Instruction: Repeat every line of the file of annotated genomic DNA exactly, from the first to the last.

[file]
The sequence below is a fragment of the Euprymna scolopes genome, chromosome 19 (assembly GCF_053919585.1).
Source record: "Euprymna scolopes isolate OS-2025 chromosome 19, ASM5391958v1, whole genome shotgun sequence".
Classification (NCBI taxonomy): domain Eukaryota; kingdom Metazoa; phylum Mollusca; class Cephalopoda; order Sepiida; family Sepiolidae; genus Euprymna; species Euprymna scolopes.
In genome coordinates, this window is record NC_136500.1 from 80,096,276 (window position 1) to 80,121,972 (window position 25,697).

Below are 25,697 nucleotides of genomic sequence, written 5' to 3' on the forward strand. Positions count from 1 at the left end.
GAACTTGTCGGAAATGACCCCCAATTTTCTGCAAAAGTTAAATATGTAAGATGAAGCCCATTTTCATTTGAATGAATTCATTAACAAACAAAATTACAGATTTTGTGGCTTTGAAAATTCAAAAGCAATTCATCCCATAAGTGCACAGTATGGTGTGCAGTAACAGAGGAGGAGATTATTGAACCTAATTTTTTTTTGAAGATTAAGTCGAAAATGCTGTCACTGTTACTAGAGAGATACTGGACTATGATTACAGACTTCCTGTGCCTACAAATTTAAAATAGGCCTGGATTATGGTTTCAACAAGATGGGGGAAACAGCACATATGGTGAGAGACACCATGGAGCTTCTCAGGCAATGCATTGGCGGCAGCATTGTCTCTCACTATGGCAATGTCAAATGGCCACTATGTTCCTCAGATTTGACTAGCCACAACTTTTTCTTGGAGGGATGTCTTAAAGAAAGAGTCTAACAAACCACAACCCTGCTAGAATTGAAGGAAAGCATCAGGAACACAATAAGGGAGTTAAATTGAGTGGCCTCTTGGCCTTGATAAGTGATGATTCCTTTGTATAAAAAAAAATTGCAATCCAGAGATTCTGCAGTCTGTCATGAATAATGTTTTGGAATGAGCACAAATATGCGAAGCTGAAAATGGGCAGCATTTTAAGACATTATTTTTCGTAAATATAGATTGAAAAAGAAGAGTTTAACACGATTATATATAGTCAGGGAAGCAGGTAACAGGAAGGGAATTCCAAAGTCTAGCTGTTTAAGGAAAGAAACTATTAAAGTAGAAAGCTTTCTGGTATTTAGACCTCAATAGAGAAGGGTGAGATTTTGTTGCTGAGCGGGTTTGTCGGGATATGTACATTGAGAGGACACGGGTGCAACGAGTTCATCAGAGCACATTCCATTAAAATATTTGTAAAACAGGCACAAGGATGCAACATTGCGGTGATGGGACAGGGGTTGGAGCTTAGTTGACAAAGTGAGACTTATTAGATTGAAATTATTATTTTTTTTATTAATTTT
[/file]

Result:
The sequence below is a fragment of the Euprymna scolopes genome, chromosome 19 (assembly GCF_053919585.1).
Source record: "Euprymna scolopes isolate OS-2025 chromosome 19, ASM5391958v1, whole genome shotgun sequence".
Classification (NCBI taxonomy): domain Eukaryota; kingdom Metazoa; phylum Mollusca; class Cephalopoda; order Sepiida; family Sepiolidae; genus Euprymna; species Euprymna scolopes.
In genome coordinates, this window is record NC_136500.1 from 80,096,276 (window position 1) to 80,121,972 (window position 25,697).

Below are 25,697 nucleotides of genomic sequence, written 5' to 3' on the forward strand. Positions count from 1 at the left end.
GAACTTGTCGGAAATGACCCCCAATTTTCTGCAAAAGTTAAATATGTAAGATGAAGCCCATTTTCATTTGAATGAATTCATTAACAAACAAAATTACAGATTTTGTGGCTTTGAAAATTCAAAAGCAATTCATCCCATAAGTGCACAGTATGGTGTGCAGTAACAGAGGAGGAGATTATTGAACCTAATTTTTTTTTGAAGATTAAGTCGAAAATGCTGTCACTGTTACTAGAGAGATACTGGACTATGATTACAGACTTCCTGTGCCTACAAATTTAAAATAGGCCTGGATTATGGTTTCAACAAGATGGGGGAAACAGCACATATGGTGAGAGACACCATGGAGCTTCTCAGGCAATGCATTGGCGGCAGCATTGTCTCTCACTATGGCAATGTCAAATGGCCACTATGTTCCTCAGATTTGACTAGCCACAACTTTTTCTTGGAGGGATGTCTTAAAGAAAGAGTCTAACAAACCACAACCCTGCTAGAATTGAAGGAAAGCATCAGGAACACAATAAGGGAGTTAAATTGAGTGGCCTCTTGGCCTTGATAAGTGATGATTCCTTTGTATAAAAAAAAATTGCAATCCAGAGATTCTGCAGTCTGTCATGAATAATGTTTTGGAATGAGCACAAATATGCGAAGCTGAAAATGGGCAGCATTTTAAGACATTATTTTTCGTAAATATAGATTGAAAAAGAAGAGTTTAACACGATTATATATAGTCAGGGAAGCAGGTAACAGGAAGGGAATTCCAAAGTCTAGCTGTTTAAGGAAAGAAACTATTAAAGTAGAAAGCTTTCTGGTATTTAGACCTCAATAGAGAAGGGTGAGATTTTGTTGCTGAGCGGGTTTGTCGGGATATGTACATTGAGAGGACACGGGTGCAACGAGTTCATCAGAGCACATTCCATTAAAATATTTGTAAAACAGGCACAAGGATGCAACATTGCGGTGATGGGACAGGGGTTGGAGCTTAGTTGACAAAGTGAGACTTATTAGATTGAAATTATTATTTTTTTTATTAATTTT